Look Into Solar - Cash In Before Incentives Expire
Here is a holiday gift for your whole family and for the planet.
Using solar to power a home creates less than 1/10 the carbon footprint per kilowatt hour than grid-powered electricity.
Not only is solar energy healthier for the climate, but it makes financial sense too.
Thanks to federal and state tax credits as well as a town rebate through Wellesley’s Municipal Light Plant (MLP), upfront costs of installation can be reduced by 2/3. The federal government allows taxpayers to deduct 30% of solar-power installation cost, Massachusetts credits $1,000 and the MLP rebates up to $12,000 per installation (at $1200 per installed kilowatt of solar generation - up to 10 kilowatts DC). A typical home installation, with 35 roof panels, can cost approximately $36,000 without rebates but a net cost of $12,000 with them.
To take advantage of these incentives, move soon as the MLP rebate is set to expire July of 2020.
To learn more, go to www.energysage.com to obtain a preliminary assessment your home's viability for solar panels. Energy Sage also provides a series of pre-approved vendor bids. From there, one can calculate the upfront investment, rebates and credits, and life-cycle gains, and get assistance filing forms and pulling permits.
This holiday gift is a way of doing your part to deal with climate change, while providing a sound investment. Plus, Zillow estimates that adding solar to a home increases it value by 4.1%.
Swing by Roche Brothers in Wellesley on Saturday, November 23rd from 10am-2pm to learn about kitchen composting and the Wellesley RDF's Food Waste Program. Volunteers from Sustainable Wellesley will be on hand to demo the process and answer all of your questions. In addition, from 1pm on Leslie Richman zero-waste lifestyle coach will also be there to answer additional questions you might have about plastic-reduced and plastic-free grocery shopping and more!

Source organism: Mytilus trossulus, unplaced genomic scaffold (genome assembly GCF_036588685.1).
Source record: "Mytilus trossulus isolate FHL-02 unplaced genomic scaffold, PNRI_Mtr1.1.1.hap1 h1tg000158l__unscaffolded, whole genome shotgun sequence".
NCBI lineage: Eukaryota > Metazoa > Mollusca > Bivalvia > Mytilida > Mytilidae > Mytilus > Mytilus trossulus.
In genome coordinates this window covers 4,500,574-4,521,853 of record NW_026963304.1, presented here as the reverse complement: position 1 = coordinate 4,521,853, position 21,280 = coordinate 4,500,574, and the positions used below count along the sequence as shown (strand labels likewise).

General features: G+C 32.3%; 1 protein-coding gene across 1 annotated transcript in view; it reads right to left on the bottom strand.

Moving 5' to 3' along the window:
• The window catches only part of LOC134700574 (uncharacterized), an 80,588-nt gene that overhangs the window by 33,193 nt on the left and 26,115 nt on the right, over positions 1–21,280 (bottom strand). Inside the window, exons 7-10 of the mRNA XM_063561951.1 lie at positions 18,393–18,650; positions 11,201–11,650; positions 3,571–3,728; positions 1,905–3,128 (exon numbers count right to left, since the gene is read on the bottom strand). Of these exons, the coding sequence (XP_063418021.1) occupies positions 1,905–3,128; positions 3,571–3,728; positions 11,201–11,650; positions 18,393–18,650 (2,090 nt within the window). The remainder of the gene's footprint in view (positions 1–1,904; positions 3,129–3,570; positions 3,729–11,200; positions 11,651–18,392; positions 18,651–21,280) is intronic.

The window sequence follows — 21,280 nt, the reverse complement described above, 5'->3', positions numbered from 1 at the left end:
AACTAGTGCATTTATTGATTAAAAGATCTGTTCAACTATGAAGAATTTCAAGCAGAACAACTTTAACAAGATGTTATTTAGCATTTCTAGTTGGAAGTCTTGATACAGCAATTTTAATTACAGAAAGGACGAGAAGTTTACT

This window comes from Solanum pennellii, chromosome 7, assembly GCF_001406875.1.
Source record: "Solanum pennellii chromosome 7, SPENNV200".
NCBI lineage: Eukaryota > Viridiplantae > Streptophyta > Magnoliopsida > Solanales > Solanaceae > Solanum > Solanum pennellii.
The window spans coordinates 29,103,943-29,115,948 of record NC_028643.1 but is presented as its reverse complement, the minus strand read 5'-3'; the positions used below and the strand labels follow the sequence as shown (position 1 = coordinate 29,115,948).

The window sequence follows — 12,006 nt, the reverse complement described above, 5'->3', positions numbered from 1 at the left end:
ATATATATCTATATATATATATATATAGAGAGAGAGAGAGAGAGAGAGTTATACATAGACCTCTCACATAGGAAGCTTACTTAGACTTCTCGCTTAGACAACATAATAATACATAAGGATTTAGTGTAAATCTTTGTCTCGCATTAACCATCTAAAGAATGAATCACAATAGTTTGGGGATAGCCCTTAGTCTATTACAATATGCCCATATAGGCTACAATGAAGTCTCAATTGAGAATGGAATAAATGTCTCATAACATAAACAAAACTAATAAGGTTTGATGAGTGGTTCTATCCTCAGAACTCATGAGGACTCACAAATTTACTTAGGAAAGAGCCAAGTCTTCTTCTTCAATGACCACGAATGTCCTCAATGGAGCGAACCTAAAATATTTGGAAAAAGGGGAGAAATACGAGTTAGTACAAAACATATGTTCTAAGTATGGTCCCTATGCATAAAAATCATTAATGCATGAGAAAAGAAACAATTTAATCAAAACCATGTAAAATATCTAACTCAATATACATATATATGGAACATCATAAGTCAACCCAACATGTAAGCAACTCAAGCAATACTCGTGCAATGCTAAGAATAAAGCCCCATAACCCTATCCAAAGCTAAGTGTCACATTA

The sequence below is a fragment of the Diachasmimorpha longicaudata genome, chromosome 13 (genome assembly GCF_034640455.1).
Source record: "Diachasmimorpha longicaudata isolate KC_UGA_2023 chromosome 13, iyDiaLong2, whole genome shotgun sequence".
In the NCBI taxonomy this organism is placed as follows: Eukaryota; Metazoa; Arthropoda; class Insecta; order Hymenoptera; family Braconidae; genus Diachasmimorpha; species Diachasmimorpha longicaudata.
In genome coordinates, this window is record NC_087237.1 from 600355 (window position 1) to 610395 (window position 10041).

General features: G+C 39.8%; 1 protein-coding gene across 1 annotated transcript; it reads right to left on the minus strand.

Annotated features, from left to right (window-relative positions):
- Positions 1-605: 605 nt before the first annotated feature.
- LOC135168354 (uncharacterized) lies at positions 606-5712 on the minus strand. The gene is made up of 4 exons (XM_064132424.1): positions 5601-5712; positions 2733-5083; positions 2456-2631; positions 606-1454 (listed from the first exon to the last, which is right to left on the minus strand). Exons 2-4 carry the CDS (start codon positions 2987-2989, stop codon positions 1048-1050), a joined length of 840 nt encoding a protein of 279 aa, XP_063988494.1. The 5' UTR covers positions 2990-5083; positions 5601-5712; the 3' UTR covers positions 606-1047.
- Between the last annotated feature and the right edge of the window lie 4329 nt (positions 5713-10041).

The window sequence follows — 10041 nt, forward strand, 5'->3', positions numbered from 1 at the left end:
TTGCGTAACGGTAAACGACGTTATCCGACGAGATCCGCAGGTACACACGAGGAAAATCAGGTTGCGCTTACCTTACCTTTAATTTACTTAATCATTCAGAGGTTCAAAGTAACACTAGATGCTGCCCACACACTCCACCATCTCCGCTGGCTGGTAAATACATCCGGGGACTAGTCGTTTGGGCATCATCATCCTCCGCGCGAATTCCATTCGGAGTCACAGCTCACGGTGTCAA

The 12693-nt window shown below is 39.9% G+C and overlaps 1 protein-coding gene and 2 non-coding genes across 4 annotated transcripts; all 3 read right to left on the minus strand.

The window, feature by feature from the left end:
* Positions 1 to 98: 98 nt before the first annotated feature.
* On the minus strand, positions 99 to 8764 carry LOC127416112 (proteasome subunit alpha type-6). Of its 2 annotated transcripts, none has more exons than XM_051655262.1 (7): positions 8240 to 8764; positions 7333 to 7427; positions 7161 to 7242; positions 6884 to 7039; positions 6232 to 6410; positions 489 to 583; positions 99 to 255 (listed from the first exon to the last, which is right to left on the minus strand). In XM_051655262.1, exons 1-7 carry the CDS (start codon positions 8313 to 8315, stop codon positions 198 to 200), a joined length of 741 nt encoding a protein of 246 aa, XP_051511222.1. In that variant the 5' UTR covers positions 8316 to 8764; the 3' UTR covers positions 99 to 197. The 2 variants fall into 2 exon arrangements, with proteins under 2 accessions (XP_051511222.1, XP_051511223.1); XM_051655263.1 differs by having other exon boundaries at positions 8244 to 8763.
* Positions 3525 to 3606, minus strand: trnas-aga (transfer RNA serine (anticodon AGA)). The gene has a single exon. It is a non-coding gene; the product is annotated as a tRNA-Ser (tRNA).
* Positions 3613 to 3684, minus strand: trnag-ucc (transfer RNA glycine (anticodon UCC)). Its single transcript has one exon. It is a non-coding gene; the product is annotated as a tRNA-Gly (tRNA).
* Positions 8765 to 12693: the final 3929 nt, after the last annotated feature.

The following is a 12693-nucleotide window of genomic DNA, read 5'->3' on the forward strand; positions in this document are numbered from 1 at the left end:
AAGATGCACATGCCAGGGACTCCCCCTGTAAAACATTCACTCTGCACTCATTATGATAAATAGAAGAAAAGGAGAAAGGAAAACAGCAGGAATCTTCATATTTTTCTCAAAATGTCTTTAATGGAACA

Thank you for noticing ;-)
We have recently updated our website and are working on our newsletter.
As we transition over, let us know if something inspires you, looks off, if you find a link that doesn't work, etc.
As always, we welcome the ideas, suggestions and other brilliances our communities has.
Join us Thursday night at 7pm to watch Paris to Pittsburgh, a new film from National
Geographic, at the UU Wellesley Hills, 309 Washington St.
We could all use some inspiration and this film does just that. It celebrates how Americans are demanding and developing real solutions in the face of climate change.
And as the weather grows more deadly and destructive, these folks aren’t waiting for Washington to act.
Neither are we Wellesley.
Watch, listen, discuss and ACT WITH US.
Extreme storms, trending heatwaves, decreasing cooler days, increase in insect borne diseases, a rising Charles River basin, and flooding disasters. We see and feel climate change in our community already.
Thus, it's time for us to take BIG steps TOGETHER.
Since taking action tends to make us feel better, we encourage you to come to our Sustainable Wellesley meeting this Sunday, November 17th from 2-3.30pm at the Village Church (2 Central St.).
We will reveal the next big step we must take together.
Wellesley can lead the way. Join us on Sunday.
Leaking gas — you’ve smelled it over Wellesley, seeping up from the crumbling gas pipes under our streets. That methane gas is a danger to our health and our planet. Methane is more than 80 times as potent as a green house gas than carbon and it is known to affect the respiratory health of children and vulnerable adults. It’s time we do something more to fix the leaks and make our system safer as we transition to renewable energy for heating, cooling, and cooking.
You can help: Show up at the State House (Gardner Auditorium) this Tuesday, November 12, at 1 pm, to support the FUTURE Act.
Click here to RSVP on Facebook: https://www.facebook.com/events/569504937159133/
Proposed by our own State Senator Cynthia Creem, the FUTURE Act focuses on triage and transition:
We all saw what happened when the gas system exploded in the Merrimack Valley just one year ago — let’s act now to make sure that does not happen again!
THANK YOU FOR SHOWING UP FOR A FUTURE BEYOND GAS!